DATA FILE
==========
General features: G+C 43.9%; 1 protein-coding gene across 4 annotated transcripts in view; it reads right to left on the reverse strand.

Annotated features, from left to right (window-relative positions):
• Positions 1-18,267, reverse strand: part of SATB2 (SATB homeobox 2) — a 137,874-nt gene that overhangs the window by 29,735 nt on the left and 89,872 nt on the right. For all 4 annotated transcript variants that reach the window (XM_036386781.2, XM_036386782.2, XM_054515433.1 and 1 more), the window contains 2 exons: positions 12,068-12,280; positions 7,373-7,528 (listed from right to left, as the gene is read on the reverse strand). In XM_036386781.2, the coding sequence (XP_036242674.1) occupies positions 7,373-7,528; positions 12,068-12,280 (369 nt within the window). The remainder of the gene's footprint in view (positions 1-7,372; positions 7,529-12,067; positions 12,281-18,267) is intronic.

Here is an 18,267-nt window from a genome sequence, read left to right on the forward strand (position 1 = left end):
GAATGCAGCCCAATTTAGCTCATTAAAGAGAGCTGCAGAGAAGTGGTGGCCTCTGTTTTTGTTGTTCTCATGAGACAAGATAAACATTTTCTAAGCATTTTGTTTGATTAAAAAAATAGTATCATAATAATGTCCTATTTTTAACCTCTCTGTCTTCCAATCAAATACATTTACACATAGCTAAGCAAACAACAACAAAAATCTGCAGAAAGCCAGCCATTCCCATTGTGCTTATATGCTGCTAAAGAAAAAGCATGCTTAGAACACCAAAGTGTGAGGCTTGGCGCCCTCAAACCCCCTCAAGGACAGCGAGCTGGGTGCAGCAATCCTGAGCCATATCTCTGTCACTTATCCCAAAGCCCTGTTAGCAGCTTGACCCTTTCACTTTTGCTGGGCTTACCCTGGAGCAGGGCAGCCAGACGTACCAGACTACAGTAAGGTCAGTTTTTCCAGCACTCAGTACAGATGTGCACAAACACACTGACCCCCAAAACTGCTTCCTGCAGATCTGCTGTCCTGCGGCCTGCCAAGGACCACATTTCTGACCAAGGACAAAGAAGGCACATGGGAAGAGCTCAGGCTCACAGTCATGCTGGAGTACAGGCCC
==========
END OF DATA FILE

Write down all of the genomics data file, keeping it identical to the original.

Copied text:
General features: G+C 43.9%; 1 protein-coding gene across 4 annotated transcripts in view; it reads right to left on the reverse strand.

Annotated features, from left to right (window-relative positions):
• Positions 1-18,267, reverse strand: part of SATB2 (SATB homeobox 2) — a 137,874-nt gene that overhangs the window by 29,735 nt on the left and 89,872 nt on the right. For all 4 annotated transcript variants that reach the window (XM_036386781.2, XM_036386782.2, XM_054515433.1 and 1 more), the window contains 2 exons: positions 12,068-12,280; positions 7,373-7,528 (listed from right to left, as the gene is read on the reverse strand). In XM_036386781.2, the coding sequence (XP_036242674.1) occupies positions 7,373-7,528; positions 12,068-12,280 (369 nt within the window). The remainder of the gene's footprint in view (positions 1-7,372; positions 7,529-12,067; positions 12,281-18,267) is intronic.

Here is an 18,267-nt window from a genome sequence, read left to right on the forward strand (position 1 = left end):
GAATGCAGCCCAATTTAGCTCATTAAAGAGAGCTGCAGAGAAGTGGTGGCCTCTGTTTTTGTTGTTCTCATGAGACAAGATAAACATTTTCTAAGCATTTTGTTTGATTAAAAAAATAGTATCATAATAATGTCCTATTTTTAACCTCTCTGTCTTCCAATCAAATACATTTACACATAGCTAAGCAAACAACAACAAAAATCTGCAGAAAGCCAGCCATTCCCATTGTGCTTATATGCTGCTAAAGAAAAAGCATGCTTAGAACACCAAAGTGTGAGGCTTGGCGCCCTCAAACCCCCTCAAGGACAGCGAGCTGGGTGCAGCAATCCTGAGCCATATCTCTGTCACTTATCCCAAAGCCCTGTTAGCAGCTTGACCCTTTCACTTTTGCTGGGCTTACCCTGGAGCAGGGCAGCCAGACGTACCAGACTACAGTAAGGTCAGTTTTTCCAGCACTCAGTACAGATGTGCACAAACACACTGACCCCCAAAACTGCTTCCTGCAGATCTGCTGTCCTGCGGCCTGCCAAGGACCACATTTCTGACCAAGGACAAAGAAGGCACATGGGAAGAGCTCAGGCTCACAGTCATGCTGGAGTACAGGCCC